New CISSM scholar to research impact of evolving military capabilities in the Asia-Pacific

October 19, 2015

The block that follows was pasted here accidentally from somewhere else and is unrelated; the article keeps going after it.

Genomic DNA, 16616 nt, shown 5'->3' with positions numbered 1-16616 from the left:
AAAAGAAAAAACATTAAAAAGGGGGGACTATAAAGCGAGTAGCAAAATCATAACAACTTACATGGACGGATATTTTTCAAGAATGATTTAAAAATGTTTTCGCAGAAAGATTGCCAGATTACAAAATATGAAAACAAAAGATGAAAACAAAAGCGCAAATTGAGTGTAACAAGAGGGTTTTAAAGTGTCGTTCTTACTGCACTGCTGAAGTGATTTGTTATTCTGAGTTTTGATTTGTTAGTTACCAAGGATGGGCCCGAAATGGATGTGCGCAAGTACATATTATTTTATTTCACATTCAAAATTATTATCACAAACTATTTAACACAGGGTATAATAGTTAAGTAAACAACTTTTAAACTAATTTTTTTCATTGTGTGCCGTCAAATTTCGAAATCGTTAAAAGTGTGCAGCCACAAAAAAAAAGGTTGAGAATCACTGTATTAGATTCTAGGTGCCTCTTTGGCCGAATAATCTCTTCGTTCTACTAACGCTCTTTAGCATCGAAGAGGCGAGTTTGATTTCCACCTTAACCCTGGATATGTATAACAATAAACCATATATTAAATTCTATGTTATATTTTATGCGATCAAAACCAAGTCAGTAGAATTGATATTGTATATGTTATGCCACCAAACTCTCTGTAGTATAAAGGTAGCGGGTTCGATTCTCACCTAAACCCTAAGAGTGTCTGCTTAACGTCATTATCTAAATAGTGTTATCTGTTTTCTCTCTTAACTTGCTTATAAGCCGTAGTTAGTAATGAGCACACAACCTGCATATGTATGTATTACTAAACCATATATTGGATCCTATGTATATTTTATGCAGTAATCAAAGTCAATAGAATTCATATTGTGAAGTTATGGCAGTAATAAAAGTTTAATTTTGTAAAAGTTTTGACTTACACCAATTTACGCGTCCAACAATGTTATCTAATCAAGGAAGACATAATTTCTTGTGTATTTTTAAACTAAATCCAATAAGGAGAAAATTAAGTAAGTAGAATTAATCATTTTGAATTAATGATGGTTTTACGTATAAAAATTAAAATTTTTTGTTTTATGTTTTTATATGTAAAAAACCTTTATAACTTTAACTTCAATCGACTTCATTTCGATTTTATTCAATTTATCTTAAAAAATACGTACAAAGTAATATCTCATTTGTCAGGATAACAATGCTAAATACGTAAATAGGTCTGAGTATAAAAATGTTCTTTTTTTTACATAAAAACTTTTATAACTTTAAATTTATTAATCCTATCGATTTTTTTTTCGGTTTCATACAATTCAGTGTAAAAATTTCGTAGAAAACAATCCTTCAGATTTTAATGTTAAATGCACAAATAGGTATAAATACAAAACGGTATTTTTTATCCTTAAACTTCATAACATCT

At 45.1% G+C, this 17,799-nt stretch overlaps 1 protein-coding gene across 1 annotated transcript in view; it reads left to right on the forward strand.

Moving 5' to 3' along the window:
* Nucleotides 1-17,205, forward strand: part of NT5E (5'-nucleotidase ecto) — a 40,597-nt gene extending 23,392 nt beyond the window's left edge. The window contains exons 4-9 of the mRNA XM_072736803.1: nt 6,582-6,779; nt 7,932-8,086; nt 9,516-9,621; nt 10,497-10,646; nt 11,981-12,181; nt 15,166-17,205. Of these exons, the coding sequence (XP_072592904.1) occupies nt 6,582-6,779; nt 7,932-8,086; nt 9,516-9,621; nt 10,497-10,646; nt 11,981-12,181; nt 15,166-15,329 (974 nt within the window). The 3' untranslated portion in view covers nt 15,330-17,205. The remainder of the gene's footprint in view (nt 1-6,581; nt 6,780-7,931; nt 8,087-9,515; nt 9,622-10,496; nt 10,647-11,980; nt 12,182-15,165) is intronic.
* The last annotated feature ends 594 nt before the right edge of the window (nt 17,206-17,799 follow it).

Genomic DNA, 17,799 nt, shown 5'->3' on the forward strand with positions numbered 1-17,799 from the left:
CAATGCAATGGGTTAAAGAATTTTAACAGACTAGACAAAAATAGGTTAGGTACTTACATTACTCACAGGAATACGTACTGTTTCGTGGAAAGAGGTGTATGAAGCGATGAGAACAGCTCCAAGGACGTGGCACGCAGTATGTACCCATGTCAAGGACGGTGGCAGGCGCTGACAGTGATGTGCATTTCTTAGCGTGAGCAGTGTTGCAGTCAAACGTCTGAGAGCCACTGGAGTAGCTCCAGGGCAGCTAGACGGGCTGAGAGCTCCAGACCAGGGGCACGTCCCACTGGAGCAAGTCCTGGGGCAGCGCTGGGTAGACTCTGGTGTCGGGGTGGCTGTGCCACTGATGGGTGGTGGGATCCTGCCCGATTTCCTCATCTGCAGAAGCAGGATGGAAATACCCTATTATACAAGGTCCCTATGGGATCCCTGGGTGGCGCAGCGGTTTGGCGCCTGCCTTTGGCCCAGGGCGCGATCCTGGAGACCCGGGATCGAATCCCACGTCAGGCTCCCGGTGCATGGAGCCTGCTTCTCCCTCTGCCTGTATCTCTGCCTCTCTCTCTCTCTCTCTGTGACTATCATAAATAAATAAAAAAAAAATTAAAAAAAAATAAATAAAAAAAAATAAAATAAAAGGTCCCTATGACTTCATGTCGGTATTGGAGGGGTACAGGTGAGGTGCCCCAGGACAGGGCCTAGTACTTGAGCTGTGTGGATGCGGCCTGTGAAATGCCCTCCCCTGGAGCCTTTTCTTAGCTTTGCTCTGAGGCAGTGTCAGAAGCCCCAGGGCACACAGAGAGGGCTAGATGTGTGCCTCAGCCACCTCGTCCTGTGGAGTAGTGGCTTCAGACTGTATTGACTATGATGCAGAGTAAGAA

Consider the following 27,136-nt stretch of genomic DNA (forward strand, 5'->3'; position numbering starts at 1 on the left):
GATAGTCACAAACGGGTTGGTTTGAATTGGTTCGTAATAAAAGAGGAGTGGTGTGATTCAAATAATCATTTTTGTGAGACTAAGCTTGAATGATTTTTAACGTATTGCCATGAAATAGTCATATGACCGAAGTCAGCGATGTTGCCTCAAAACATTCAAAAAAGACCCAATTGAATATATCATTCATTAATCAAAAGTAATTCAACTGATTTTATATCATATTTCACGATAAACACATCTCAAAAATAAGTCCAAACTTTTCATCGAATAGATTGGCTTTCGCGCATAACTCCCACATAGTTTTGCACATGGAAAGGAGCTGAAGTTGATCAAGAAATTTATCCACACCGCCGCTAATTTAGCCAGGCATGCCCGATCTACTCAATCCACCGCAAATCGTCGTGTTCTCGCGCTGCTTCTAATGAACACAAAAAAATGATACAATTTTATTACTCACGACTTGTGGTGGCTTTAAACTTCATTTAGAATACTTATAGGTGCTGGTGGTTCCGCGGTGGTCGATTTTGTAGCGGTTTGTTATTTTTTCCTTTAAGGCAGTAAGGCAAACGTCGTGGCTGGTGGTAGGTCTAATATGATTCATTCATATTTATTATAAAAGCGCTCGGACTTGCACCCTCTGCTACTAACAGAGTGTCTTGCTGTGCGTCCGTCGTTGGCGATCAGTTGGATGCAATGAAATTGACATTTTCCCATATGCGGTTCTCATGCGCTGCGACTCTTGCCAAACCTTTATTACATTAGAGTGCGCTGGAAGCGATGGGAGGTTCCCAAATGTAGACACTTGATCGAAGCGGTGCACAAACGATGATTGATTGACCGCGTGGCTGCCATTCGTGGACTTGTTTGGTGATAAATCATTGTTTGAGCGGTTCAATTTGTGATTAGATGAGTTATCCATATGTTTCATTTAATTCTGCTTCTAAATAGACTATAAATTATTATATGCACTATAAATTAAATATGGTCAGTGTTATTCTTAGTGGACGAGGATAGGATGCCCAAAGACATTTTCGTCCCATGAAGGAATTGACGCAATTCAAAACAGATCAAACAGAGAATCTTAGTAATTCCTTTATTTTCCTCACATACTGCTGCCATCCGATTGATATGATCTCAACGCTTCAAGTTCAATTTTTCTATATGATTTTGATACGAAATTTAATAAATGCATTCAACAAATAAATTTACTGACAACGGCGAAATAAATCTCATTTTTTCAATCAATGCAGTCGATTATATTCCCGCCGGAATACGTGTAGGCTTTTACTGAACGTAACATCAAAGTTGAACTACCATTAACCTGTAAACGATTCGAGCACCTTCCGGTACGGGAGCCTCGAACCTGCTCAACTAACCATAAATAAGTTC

The evolving military capabilities of a range of Asian-Pacific nations pose particular challenges to regional and global security, according to research scholar Jaganath Sankaran, who joined the Center for International and Security Studies at Maryland (CISSM) in October 2015. “As countries change their military capabilities without coordination or control, the potential for a security spiral and a sudden sense of national risk could manifest and upend the peace and stability that has animated the region for the past half-century,” said Sankaran. The implications of this military growth are among the topics that Sankaran will address while conducting research at CISSM and teaching at the School of Public Policy. He will also continue to examine the effect of U.S. policies on Asian nuclear stability and of the Asian missile defense architecture on U.S.-China strategic stability. As part of his research on Asia-Pacific military capabilities, Sankaran will be travelling to Japan and China this Fall with the support of a 2015 Abe fellowship. “Jaganath’s technical acumen and his ability to bridge scientific and policy communities on a range of international security topics will complement and extend CISSM’s core research agenda in exciting ways,” said Nancy Gallagher, CISSM Interim Director. Prior to joining CISSM, Sankaran was a post-doctoral research associate at the National Security Education Center at the Los Alamos National Laboratory. He was previously a fellow at the Belfer Center for Science and International Affairs, Harvard University and a Stanton Nuclear Security Fellow at RAND Corporation. Sankaran received his PhD from the Maryland School of Public Policy in 2012, where his work on space security resulted in a dissertation on Debating Space Security: Capabilities and Vulnerabilities. Before coming to the University of Maryland for his Master's in Engineering and Public Policy, Sankaran worked for 3 years with the Indian Missile R & D establishment in the areas of missile astrodynamics and modeling. He was also involved in the development of a ballistic missile defense system architecture.